More brief reviews of the (mostly) nonfiction works I've read for class.
See also: Mini-Reviews: College Reading Part 1
Mini-Reviews: College Reading Part 2
The Oxford History of Ancient Egypt ed. by Ian Shaw
2000; read for Ancient Near Eastern Civilizations
Chock-full of information. Probably THE book to go to for in-depth ancient Egyptian history, at least in terms of non-textbooks and scholarly monographs. However, there was so much dry, specific information that I found it difficult to absorb anything concrete. I think it would work much better as a reference resource to return to for narrower topics.
In the Shadow of Man by Jane Goodall
1971; read for General Anthropology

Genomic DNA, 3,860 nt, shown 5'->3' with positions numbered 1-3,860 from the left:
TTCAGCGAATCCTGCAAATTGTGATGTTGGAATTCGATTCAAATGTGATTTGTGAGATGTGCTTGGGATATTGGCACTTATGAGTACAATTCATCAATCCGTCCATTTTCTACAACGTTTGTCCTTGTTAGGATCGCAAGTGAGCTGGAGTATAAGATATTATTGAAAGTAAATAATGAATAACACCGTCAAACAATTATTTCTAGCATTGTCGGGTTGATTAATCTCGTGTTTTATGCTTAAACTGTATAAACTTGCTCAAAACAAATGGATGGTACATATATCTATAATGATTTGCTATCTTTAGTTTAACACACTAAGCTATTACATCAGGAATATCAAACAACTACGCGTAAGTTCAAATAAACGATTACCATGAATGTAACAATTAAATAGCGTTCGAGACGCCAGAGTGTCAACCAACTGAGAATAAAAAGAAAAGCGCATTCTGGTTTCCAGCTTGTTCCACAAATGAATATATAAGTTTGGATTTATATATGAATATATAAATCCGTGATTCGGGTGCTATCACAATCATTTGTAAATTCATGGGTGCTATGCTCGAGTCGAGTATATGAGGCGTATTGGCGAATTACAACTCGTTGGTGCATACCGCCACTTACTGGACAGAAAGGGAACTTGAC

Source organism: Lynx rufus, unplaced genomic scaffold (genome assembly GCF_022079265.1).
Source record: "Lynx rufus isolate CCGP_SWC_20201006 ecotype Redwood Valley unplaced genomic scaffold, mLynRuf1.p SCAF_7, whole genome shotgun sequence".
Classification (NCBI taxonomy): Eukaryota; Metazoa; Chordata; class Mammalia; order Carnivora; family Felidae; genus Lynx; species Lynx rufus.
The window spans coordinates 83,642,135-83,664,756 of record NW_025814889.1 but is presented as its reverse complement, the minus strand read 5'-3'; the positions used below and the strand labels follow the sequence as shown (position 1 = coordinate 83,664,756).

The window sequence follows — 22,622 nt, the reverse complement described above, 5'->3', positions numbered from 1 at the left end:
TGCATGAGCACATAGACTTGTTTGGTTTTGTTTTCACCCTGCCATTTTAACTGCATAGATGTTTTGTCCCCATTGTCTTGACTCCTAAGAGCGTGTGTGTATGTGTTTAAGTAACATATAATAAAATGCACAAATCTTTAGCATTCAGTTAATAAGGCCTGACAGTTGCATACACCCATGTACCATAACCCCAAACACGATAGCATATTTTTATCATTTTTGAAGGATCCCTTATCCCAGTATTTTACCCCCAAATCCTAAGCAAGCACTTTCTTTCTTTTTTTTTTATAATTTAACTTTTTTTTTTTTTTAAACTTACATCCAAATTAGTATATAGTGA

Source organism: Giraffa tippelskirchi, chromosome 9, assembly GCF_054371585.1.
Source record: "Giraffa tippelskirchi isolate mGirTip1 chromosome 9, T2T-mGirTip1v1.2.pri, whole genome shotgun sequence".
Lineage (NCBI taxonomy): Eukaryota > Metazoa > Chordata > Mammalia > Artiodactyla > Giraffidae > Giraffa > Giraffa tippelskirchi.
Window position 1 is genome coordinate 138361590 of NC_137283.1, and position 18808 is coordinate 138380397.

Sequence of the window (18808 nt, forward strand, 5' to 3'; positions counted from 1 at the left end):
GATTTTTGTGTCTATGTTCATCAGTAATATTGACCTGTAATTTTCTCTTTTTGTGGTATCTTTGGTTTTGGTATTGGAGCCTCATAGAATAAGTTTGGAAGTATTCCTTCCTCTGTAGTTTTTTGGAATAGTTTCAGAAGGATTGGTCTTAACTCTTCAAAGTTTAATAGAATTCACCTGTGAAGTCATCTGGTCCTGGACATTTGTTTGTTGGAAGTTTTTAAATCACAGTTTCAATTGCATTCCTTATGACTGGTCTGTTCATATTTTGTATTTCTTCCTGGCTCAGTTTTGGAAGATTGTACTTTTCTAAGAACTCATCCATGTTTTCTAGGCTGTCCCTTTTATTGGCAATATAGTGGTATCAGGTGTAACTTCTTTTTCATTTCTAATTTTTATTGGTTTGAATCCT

It took me a while to get into this book, mostly because the first few chapters were more on the background and very beginnings of Goodall's research. Once she started to personally describe the chimps, however, my interest and enjoyment greatly increased. The stories of the apes read almost like a novel - I'm even looking forward to the "sequel" covering the years after 1971.
Middlesex by Jeffrey Eugenides
2002; read for fun (yes, it's cheating on the title of this post)
Middlesex wasn't quite what I had expected. For one thing, it was as much historical fiction as it was the story of hermaphrodite Cal. For another, Eugenides's writing didn't wow me. I expected it to be remarkable, given the accolades of this and his other books, and while it was good, it didn't stand out from that of other "literary" novelists. The novel definitely stayed interesting, but it wasn't a stand-out read for me.